Scientific research, has revealed that not only is there an initial stage of injuries to neurons that result in immediate symptoms, there is also a second stage of gradual death of neurons that progresses over a prolonged period of and results in significant worsening of those injuries in scope and severity. The literature describes this progression and worsening of symptoms as continuing for months, years, or even for the TBI survivor's entire lifetime. Many refer to a TBI as a "process" not an "event".

Trauma to the head doesn't have to be particularly severe to begin the insidious chain of events that can devastate the lives of victims of TBIs and their loved ones. The onset begins with tears of scattered axons (long extensions of neurons that carry chemical and electrical impulses to other neurons). A partial tear of just the outer membrane may heal, or it may allow an influx of calcium ions (necessary for transfer of impulses, but very harmful if allowed to uncontrollably flow into the axon through the membrane tears).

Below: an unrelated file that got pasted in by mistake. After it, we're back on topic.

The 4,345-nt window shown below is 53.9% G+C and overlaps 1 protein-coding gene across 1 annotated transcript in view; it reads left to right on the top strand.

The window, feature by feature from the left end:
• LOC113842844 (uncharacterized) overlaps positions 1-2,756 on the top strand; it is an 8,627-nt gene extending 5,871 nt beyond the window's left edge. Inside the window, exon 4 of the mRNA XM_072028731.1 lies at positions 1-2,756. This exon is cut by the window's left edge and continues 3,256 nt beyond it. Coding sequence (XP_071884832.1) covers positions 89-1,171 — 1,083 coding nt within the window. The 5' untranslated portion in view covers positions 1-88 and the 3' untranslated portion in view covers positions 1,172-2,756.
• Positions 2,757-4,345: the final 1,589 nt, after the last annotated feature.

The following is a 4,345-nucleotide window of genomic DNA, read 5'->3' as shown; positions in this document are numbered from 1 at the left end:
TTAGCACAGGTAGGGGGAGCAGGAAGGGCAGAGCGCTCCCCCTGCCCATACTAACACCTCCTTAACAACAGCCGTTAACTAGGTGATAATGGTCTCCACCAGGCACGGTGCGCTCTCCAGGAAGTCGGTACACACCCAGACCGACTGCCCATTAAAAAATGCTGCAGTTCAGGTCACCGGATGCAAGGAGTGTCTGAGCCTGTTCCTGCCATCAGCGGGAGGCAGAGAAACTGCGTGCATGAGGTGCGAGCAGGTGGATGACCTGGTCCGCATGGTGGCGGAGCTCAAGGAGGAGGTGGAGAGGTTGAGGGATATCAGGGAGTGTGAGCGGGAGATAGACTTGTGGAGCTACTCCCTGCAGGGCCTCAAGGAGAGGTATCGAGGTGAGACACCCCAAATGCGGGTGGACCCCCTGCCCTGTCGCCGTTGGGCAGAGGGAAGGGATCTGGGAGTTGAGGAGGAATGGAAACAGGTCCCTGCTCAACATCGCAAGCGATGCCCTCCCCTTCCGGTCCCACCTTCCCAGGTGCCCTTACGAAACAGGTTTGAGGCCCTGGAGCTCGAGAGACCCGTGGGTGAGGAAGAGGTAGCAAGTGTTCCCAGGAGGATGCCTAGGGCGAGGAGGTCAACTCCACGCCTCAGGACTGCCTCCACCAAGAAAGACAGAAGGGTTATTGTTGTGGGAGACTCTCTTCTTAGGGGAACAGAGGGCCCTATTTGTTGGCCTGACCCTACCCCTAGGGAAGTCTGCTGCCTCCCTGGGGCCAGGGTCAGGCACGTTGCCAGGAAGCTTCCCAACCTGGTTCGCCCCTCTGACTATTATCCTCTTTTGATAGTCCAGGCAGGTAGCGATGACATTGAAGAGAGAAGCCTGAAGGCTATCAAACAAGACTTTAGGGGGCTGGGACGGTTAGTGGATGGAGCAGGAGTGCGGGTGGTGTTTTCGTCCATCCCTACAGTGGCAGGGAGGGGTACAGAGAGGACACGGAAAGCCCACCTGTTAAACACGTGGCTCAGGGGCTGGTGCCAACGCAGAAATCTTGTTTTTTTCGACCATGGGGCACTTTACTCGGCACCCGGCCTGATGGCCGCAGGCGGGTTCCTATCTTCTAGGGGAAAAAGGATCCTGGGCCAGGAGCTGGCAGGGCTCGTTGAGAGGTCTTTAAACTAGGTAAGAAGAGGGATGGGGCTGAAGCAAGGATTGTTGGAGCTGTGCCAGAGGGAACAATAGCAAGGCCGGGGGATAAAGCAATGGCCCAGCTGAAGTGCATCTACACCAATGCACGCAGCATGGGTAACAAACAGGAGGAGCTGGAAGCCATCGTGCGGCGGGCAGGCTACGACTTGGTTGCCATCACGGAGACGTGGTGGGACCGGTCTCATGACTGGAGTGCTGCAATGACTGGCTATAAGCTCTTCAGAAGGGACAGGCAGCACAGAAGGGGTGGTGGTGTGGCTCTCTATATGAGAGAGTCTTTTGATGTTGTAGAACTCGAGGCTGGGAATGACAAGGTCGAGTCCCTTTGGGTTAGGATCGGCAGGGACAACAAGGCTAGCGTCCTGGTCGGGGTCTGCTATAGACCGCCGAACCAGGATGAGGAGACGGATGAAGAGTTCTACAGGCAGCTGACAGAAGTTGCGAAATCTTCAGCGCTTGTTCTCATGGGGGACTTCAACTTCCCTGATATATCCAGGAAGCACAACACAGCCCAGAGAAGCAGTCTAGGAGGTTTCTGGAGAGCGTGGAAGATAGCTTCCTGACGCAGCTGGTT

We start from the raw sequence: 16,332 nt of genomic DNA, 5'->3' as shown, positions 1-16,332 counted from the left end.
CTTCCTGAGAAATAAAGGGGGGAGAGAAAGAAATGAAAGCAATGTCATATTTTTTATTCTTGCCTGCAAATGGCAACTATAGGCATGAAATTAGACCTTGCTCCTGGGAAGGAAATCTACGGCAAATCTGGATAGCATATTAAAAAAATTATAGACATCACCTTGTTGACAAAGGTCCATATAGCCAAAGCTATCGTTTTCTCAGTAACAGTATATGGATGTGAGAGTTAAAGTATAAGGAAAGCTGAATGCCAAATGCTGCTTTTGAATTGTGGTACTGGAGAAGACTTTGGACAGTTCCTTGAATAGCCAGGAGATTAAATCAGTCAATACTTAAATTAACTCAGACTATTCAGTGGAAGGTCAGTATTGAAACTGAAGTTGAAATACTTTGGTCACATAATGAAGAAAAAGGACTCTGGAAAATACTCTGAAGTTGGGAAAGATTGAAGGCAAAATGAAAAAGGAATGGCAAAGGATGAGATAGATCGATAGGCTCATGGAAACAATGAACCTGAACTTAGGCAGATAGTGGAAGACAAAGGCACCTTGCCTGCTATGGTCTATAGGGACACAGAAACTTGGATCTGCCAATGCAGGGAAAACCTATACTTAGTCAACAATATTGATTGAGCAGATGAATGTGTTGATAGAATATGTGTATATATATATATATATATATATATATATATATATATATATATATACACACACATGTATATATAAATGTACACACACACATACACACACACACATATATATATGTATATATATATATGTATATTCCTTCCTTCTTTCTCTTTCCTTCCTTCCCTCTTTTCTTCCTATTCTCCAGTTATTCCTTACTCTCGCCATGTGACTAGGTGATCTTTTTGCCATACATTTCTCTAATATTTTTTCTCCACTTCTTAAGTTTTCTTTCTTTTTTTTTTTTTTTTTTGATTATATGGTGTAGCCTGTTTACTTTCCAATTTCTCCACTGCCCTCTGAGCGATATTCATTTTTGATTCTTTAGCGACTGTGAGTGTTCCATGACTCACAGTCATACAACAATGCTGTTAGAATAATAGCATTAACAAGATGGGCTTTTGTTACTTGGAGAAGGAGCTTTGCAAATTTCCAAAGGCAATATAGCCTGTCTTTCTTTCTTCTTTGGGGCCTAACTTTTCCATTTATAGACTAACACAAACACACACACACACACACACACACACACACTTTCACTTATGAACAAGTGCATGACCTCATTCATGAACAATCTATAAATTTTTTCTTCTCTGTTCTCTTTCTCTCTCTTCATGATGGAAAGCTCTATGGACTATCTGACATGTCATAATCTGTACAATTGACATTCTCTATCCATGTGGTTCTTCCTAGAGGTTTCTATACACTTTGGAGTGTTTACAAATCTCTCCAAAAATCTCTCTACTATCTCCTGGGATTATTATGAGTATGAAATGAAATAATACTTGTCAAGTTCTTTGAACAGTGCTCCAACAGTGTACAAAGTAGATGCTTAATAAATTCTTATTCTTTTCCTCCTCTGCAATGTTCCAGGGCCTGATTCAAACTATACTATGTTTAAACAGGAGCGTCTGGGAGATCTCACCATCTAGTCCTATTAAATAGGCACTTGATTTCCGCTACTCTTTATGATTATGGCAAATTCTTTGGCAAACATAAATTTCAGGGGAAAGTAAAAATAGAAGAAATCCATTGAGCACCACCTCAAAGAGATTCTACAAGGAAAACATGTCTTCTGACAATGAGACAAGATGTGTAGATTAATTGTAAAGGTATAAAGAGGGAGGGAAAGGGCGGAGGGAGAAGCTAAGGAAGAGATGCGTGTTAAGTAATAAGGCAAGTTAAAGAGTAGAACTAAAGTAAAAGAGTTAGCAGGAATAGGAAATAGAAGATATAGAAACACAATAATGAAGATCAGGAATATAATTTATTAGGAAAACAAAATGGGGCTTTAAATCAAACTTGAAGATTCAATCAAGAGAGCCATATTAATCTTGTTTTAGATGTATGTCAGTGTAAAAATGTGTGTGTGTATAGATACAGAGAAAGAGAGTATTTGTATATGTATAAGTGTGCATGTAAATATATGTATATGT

Figure 1: Calcium ions flowing uncontrollably into a small tear in the membrane of an axon.

If the influx of calcium is too great, the mitochondria within the axon begin a process of self-destruction (referred to as "apoptosis" or "suicide"). This process involves the excretion of substances from the mitochondria that breakdown the cell. The destructive substances also escape to create small openings in the cell membranes of nearby axons, resulting in uncontrolled influx of calcium ions in the nearby axons as well. 


Figure 2:  Release of self-destructive substances from injured axon into surrounding fluid where they are transported to; and begin to break down nearby healthy, functional axons.

Injured axons may partially heal and form terminal bulbs. During the attempted healing processes, the injured axons continue to receive and carry excitatory impulses. Unfortunately, as these impulses reach the injured end of the axon (the terminal bulb), the impulses are unable to continue across the site of disruption and the chemical and electrical impulses are arbitrarily released. Via a process referred to as "excitotoxicity", these substances are toxic to nearby axons that may have been unharmed and perfectly functional prior to this "attack".